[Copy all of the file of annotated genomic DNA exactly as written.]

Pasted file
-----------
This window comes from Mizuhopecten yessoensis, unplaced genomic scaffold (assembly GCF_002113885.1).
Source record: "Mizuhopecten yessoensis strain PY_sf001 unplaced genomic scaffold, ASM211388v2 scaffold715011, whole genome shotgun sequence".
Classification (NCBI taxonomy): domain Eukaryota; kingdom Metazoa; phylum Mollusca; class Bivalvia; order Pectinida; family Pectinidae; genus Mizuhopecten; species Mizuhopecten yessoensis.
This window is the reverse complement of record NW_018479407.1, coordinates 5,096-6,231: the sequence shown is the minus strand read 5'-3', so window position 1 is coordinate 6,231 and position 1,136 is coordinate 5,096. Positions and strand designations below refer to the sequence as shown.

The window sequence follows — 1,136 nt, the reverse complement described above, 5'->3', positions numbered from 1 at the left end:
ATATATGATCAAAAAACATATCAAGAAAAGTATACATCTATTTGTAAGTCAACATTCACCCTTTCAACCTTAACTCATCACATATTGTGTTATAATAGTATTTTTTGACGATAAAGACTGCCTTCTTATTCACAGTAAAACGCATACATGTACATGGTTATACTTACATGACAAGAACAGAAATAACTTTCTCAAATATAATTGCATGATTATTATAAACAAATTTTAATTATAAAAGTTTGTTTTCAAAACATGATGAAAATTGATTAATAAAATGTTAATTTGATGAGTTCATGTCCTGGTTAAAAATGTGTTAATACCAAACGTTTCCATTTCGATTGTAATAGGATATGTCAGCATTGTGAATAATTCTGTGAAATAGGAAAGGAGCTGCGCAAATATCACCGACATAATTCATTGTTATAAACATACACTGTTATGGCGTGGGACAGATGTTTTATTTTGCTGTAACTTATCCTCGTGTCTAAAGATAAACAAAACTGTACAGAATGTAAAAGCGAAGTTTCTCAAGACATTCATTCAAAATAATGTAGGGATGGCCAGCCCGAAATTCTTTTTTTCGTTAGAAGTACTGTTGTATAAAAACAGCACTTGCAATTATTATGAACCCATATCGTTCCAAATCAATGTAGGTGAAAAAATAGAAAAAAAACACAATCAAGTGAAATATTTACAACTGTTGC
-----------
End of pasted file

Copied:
This window comes from Mizuhopecten yessoensis, unplaced genomic scaffold (assembly GCF_002113885.1).
Source record: "Mizuhopecten yessoensis strain PY_sf001 unplaced genomic scaffold, ASM211388v2 scaffold715011, whole genome shotgun sequence".
Classification (NCBI taxonomy): domain Eukaryota; kingdom Metazoa; phylum Mollusca; class Bivalvia; order Pectinida; family Pectinidae; genus Mizuhopecten; species Mizuhopecten yessoensis.
This window is the reverse complement of record NW_018479407.1, coordinates 5,096-6,231: the sequence shown is the minus strand read 5'-3', so window position 1 is coordinate 6,231 and position 1,136 is coordinate 5,096. Positions and strand designations below refer to the sequence as shown.

The window sequence follows — 1,136 nt, the reverse complement described above, 5'->3', positions numbered from 1 at the left end:
ATATATGATCAAAAAACATATCAAGAAAAGTATACATCTATTTGTAAGTCAACATTCACCCTTTCAACCTTAACTCATCACATATTGTGTTATAATAGTATTTTTTGACGATAAAGACTGCCTTCTTATTCACAGTAAAACGCATACATGTACATGGTTATACTTACATGACAAGAACAGAAATAACTTTCTCAAATATAATTGCATGATTATTATAAACAAATTTTAATTATAAAAGTTTGTTTTCAAAACATGATGAAAATTGATTAATAAAATGTTAATTTGATGAGTTCATGTCCTGGTTAAAAATGTGTTAATACCAAACGTTTCCATTTCGATTGTAATAGGATATGTCAGCATTGTGAATAATTCTGTGAAATAGGAAAGGAGCTGCGCAAATATCACCGACATAATTCATTGTTATAAACATACACTGTTATGGCGTGGGACAGATGTTTTATTTTGCTGTAACTTATCCTCGTGTCTAAAGATAAACAAAACTGTACAGAATGTAAAAGCGAAGTTTCTCAAGACATTCATTCAAAATAATGTAGGGATGGCCAGCCCGAAATTCTTTTTTTCGTTAGAAGTACTGTTGTATAAAAACAGCACTTGCAATTATTATGAACCCATATCGTTCCAAATCAATGTAGGTGAAAAAATAGAAAAAAAACACAATCAAGTGAAATATTTACAACTGTTGC